Academic journal article The Journal of Negro Education

TRIO: The Unwritten Legacy

Academic journal article The Journal of Negro Education

TRIO: The Unwritten Legacy

Article excerpt

In this article, the authors argue for and operationalize the adoption of auto-ethnographic research methods to explore the impact of TRIO participation on the development of social, political, and professional capacities among educators who have been students and staff members of the programs. They invite the reader on a journey of reacquaintance with their individual educational histories, presented in the form of a textual collage. Through these reflections, they explore the intersections of cultural and racial/ethnic identity and discuss the implications of understanding such histories and identities for the administration of TRIO programs today.

... the future of educational research- . a greater role for imagination, a greater reliance on metaphorical thinking, and a greater openness to the visions of human possibility opened by our artists in the present and the past. (Greene, 1998, p. 35)

... the possibilities of storytelling are precisely those of understanding the human experience. (Momaday, cited in Fischer, 1986, p. 225)

The federal TRIO programs have been studied from multiple angles with various research methodologies since the inception of the earliest TRIO initiatives in the 1960s. For example, many articles published in scholarly journals have focused on the practices and outcomes of TRIO's largest and longest-running program, Upward Bound (Billings, 1968; Butler & Gipson, 1975; Bybee, 1969; Dottin, Linton, & Roberts, 1981; Egeland, Hunt, & Hardt, 1970; Exum & Young, 1981; Frost, 1967; Garns, 1971; Gill, 1969; Helyar, 1977; Herson, 1968; Joseph, 1968; Lewenstein, 1974; McCormick & Williams, 1974; Mims, 1985). The literature on Upward Bound also includes numerous doctoral dissertations (Allen, 1975; Bemak, 1976; B. Brown, 1976; J. Brown, 1993; Burris, 1969; Coron, 1969; Dease, 1979; Dixon, 1982; Ehrbright, 1969; Farrow, 1976; Geisler, 1968; Hattman, 1974; Hollis, 1974; Jackson, 1976; James, 1979; Jawa, 1969; Jones, 1991; Lewis, 1982; McCormick, 1971; Moore, 1974; Mullins, 1974; Nash, 1974; Palmer, 1979; Powe, 1990; Richardson, 1974; Roland, 1981; Seehe-Fields, 1972; Slaughter, 1983; Smith, 1967; Stewart, 1978; Thompson, 1973; Waite, 1968; White, 1991; Young, 1973). Additionally, many evaluation studies of Upward Bound have been commissioned and conducted (Burkheimer, French, Levinsohn, & Riccobono, 1977; Greenleigh Associates, 1970; MacKenzie, 1983; Moore, Fasciano, Jacobson, Myers, & Waldman, 1997).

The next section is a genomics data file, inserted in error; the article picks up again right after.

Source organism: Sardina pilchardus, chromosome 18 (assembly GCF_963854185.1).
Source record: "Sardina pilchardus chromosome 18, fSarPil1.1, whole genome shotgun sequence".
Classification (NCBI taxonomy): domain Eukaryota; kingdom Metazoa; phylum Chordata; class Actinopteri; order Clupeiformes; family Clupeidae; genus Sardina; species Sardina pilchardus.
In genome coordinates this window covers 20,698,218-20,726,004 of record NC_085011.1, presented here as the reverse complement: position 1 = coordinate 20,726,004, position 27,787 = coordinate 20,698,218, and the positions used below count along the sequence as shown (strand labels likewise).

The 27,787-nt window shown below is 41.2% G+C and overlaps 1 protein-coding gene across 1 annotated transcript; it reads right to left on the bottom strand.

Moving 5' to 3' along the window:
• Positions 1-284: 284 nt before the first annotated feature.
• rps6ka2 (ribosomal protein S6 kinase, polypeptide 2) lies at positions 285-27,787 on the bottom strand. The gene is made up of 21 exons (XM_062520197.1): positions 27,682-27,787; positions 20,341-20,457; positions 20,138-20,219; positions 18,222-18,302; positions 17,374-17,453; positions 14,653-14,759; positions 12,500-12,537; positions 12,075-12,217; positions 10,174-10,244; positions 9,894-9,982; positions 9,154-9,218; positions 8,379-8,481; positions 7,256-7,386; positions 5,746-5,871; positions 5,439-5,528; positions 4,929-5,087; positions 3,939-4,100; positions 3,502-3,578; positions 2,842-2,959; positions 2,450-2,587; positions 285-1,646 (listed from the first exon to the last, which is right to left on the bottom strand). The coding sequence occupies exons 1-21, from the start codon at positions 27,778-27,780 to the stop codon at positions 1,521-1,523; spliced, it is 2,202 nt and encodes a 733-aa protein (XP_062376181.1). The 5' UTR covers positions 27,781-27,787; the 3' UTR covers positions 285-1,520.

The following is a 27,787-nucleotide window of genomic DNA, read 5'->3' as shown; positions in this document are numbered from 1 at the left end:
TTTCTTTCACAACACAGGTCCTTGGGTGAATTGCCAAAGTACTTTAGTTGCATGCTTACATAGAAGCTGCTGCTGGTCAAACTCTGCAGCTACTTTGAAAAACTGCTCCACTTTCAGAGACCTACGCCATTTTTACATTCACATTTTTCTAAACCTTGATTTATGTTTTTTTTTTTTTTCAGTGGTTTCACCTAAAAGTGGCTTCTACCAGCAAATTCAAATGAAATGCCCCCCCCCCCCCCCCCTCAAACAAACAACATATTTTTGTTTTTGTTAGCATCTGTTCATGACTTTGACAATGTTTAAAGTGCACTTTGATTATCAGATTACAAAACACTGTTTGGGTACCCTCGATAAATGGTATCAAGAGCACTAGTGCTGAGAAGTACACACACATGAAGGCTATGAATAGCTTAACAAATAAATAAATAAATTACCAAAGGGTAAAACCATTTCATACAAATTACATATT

This literature, though dominated by quantitative research addressing student outcomes, offers some qualitative research addressing the TRIO programs' structure, operations, and student outcomes. What is absent, however, is auto-ethnographic research such as that described by Denzin (1997a), Ellis (1996), Ellis and Bochner (1996), Thompson and Sageeta (1996), White and Shelley (1996), and White, Mogilka, and Slack (1998). Arguably, this methodology could be used to address the impact of TRIO programs on the future professional lives of educators who have been students and staff members in the programs.1 The absence of this type of research is understandable, given that the dominance of Eurocentric and positivist research paradigms has only recently been sufficiently challenged and interrupted to encourage experimentation with novel methodologies (for examples, see Eisner, 1997; Scheurich & Young, 1997; Tyson, 1998).

Auto-ethnographic research underscores the crucial need for individuals to write their own histories. As Lincoln (1983) explains, the "word sender" or storyteller/historian fulfills this role in Native American cultures. He notes that by characterizing the people's collective reality-"tonaliz[ing], lighten[ing], spiritualiz[ing], brighten[ing], and darken[ing] [their] experience, all the while working with the reality that is" (p. 223)-- word senders strive to create a "living story [with] the personal inflection embodied and embraced in communal history" (p. …

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